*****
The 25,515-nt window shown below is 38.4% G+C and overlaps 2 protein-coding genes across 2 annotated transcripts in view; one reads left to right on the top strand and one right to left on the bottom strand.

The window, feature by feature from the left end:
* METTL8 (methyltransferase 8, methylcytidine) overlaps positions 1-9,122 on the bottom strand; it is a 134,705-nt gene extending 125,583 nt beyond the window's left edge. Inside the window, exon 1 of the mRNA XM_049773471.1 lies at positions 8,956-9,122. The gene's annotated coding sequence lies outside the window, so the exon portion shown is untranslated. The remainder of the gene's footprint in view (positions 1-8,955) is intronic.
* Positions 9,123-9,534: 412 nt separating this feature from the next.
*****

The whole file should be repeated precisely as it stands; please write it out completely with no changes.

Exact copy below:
The 25,515-nt window shown below is 38.4% G+C and overlaps 2 protein-coding genes across 2 annotated transcripts in view; one reads left to right on the top strand and one right to left on the bottom strand.

The window, feature by feature from the left end:
* METTL8 (methyltransferase 8, methylcytidine) overlaps positions 1-9,122 on the bottom strand; it is a 134,705-nt gene extending 125,583 nt beyond the window's left edge. Inside the window, exon 1 of the mRNA XM_049773471.1 lies at positions 8,956-9,122. The gene's annotated coding sequence lies outside the window, so the exon portion shown is untranslated. The remainder of the gene's footprint in view (positions 1-8,955) is intronic.
* Positions 9,123-9,534: 412 nt separating this feature from the next.